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A dozen or so great moments in screen overacting

These stars have put ham on the menu and made it the main course.

Ellen Burstyn (left) and Vanessa Kirby in "Pieces of a Woman."
Ellen Burstyn (left) and Vanessa Kirby in "Pieces of a Woman."Benjamin Loeb/Netflix via AP

Hoo-boy. I just made the mistake of going on Twitter and asking people to send me their picks for Great Moments in Screen Overacting, and now my phone is buzzing off the table every other second. Is there anything more cringingly fun to talk about, if not actually experience, than a truly bad performance?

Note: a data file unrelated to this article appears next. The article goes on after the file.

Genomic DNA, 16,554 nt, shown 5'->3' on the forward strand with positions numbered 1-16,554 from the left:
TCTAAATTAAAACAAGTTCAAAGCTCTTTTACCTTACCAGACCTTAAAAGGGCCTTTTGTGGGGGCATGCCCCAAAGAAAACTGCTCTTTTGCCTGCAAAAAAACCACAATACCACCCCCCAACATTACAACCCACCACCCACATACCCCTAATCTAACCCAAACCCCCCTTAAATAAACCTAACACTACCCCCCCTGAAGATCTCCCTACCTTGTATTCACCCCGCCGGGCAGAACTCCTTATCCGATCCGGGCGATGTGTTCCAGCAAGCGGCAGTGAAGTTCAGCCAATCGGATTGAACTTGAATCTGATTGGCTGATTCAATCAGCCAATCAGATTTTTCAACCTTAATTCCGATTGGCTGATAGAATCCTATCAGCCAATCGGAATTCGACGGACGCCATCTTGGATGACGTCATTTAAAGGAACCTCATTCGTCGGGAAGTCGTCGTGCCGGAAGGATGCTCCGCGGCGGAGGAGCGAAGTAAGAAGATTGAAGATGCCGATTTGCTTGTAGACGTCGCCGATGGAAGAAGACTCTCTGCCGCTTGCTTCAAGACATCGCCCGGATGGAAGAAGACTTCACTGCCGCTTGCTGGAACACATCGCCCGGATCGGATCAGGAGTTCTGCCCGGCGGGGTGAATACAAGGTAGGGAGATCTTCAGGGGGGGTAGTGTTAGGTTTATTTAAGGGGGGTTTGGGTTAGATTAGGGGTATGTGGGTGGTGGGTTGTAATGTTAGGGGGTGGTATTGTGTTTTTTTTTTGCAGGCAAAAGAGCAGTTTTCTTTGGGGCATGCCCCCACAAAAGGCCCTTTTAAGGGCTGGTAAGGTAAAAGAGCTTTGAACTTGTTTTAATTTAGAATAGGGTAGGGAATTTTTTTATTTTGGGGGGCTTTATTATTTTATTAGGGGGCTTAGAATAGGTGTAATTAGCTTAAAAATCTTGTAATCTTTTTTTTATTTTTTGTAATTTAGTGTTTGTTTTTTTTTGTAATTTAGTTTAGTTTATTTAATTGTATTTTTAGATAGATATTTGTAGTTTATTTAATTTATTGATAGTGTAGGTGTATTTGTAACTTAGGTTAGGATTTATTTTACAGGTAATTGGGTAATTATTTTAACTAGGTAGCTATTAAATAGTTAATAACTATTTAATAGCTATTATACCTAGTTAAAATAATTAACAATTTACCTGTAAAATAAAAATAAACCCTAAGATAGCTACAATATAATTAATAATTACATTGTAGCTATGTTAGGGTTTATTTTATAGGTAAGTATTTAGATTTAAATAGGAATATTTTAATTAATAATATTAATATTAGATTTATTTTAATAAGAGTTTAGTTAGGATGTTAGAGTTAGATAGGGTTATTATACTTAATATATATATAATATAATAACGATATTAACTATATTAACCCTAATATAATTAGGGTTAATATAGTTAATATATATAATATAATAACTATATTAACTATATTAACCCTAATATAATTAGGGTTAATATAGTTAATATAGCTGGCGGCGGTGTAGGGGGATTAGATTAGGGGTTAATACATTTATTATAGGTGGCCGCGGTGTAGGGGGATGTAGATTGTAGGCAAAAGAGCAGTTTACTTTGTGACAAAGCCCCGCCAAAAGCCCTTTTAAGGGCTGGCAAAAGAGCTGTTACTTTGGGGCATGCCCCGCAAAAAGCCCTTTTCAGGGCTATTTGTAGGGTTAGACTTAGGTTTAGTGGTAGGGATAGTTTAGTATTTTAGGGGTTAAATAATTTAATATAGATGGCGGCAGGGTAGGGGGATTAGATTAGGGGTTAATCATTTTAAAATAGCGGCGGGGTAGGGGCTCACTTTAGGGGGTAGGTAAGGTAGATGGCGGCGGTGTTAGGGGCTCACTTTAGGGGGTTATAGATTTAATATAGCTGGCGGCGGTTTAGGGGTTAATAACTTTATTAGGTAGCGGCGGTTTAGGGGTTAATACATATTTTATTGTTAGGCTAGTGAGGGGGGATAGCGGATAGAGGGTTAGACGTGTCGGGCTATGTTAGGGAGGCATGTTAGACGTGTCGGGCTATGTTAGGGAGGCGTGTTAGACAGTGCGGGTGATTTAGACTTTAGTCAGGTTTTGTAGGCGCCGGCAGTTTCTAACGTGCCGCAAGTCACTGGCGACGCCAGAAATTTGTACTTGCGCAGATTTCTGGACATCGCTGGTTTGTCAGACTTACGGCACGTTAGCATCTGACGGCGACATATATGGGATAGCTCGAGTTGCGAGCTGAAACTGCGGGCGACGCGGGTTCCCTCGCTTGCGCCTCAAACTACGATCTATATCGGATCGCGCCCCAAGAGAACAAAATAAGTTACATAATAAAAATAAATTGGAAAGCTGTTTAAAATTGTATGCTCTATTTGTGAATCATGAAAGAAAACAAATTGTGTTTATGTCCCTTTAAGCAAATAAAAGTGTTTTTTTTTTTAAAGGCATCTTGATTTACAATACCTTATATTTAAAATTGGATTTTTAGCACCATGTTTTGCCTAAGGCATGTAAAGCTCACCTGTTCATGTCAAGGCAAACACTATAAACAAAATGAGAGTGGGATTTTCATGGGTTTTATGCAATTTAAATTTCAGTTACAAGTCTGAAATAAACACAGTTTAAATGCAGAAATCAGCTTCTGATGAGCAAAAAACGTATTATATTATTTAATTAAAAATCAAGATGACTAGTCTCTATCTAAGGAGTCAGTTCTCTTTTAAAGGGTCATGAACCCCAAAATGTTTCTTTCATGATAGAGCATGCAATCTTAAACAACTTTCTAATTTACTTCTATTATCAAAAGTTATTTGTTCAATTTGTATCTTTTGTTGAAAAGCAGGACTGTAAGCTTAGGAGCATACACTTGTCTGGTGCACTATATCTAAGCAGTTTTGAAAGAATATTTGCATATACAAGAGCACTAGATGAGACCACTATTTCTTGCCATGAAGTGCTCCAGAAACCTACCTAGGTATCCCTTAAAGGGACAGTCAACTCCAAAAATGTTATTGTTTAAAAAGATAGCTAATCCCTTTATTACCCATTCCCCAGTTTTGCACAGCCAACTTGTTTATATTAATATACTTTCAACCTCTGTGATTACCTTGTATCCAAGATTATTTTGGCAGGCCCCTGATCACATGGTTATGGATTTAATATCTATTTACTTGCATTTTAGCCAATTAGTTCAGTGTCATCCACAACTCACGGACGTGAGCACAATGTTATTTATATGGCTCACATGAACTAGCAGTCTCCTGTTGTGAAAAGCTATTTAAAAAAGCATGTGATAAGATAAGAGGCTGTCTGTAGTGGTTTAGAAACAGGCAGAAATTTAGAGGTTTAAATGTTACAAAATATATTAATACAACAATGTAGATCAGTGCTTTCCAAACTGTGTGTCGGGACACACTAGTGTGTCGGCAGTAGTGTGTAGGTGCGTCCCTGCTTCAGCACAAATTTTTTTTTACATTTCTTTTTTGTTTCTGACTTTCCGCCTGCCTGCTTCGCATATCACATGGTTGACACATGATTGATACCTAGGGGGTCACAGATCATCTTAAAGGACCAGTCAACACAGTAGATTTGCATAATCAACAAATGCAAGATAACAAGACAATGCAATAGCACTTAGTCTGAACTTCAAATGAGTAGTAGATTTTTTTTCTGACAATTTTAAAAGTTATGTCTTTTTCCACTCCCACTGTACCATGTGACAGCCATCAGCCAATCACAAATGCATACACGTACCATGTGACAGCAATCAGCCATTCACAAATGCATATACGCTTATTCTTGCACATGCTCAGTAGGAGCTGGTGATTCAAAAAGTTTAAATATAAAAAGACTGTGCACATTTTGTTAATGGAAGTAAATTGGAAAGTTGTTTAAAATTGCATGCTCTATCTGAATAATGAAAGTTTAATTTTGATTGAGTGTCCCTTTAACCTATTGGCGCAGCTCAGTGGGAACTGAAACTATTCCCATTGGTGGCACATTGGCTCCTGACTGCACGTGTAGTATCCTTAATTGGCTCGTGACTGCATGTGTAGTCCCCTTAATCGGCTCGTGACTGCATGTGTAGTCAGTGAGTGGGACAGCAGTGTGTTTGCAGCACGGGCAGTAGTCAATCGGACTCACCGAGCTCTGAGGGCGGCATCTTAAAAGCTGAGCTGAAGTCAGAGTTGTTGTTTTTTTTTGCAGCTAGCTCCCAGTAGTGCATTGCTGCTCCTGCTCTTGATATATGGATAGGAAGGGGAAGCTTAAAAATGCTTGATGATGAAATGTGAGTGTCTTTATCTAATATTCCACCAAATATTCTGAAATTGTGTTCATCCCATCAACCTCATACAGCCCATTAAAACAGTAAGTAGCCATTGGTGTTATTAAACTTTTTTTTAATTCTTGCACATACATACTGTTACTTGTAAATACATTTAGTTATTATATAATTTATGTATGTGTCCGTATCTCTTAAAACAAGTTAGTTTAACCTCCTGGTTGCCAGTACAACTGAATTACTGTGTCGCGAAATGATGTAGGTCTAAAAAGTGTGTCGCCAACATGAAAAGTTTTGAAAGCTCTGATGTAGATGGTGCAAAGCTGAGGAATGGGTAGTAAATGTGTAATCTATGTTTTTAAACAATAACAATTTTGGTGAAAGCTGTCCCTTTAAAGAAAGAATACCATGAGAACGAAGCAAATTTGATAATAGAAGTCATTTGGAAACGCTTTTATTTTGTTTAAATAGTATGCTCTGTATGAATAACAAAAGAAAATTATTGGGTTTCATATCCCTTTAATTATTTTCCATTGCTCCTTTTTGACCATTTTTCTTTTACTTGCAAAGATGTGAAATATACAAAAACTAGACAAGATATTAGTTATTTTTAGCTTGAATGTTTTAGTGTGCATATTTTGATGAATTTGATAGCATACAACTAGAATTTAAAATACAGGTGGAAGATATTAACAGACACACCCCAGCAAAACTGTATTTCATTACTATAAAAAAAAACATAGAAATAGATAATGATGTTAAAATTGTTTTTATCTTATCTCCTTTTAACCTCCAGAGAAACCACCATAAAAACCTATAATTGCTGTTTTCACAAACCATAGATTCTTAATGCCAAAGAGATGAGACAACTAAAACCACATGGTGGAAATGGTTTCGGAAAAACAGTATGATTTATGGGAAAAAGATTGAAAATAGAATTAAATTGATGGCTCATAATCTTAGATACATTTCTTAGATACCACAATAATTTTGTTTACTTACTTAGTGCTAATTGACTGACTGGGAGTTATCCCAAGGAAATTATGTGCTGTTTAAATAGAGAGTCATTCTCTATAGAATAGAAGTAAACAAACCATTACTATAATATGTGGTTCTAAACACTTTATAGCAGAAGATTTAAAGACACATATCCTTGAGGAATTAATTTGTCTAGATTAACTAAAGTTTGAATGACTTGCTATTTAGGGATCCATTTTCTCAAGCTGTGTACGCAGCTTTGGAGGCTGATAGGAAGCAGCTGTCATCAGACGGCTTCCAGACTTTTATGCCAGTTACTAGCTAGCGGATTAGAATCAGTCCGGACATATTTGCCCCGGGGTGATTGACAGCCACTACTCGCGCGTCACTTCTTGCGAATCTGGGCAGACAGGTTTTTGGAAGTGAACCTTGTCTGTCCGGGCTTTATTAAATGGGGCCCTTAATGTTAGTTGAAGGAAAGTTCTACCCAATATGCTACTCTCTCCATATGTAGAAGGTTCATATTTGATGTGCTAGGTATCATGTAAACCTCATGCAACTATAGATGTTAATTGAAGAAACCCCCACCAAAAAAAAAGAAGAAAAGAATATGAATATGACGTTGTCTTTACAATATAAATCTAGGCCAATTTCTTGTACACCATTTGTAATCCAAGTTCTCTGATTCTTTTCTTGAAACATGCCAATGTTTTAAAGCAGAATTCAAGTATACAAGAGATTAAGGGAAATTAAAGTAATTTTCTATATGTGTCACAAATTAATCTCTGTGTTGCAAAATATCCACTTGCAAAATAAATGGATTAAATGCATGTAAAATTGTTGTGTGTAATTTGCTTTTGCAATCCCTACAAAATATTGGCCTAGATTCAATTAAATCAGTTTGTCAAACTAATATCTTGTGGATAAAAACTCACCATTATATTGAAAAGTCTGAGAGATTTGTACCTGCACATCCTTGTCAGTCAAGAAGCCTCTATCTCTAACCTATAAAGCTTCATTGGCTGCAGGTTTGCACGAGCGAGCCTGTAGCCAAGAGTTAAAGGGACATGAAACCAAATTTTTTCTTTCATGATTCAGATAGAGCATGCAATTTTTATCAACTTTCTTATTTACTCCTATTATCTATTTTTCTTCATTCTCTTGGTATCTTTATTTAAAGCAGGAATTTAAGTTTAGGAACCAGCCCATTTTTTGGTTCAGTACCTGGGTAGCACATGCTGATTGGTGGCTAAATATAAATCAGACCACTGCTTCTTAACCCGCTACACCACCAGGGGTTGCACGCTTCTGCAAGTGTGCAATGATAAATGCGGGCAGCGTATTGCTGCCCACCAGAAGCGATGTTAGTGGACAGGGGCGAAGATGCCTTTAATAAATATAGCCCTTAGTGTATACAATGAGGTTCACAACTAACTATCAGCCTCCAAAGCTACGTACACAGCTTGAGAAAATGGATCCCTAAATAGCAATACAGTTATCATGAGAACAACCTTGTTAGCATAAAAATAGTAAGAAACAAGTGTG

Ellen Burstyn hardly gives a bad performance in the current Netflix drama “Pieces of a Woman” — after six decades in the business, I don’t think she’s capable of one — but the actress does have a scene midway through the movie that has prompted me to present her this year’s Anne Bancroft Award for Scenery Chewing Above and Beyond the Call of Duty. Burstyn plays the mother of Vanessa Kirby’s character, who has lost a baby in a grueling childbirth sequence early in the film; in this scene, the mother delivers a dramatic pull-yourself-together monologue that invokes the Holocaust, her own closeness to death as an infant, and a doctor’s prediction that if the baby lifted her head, she’d survive.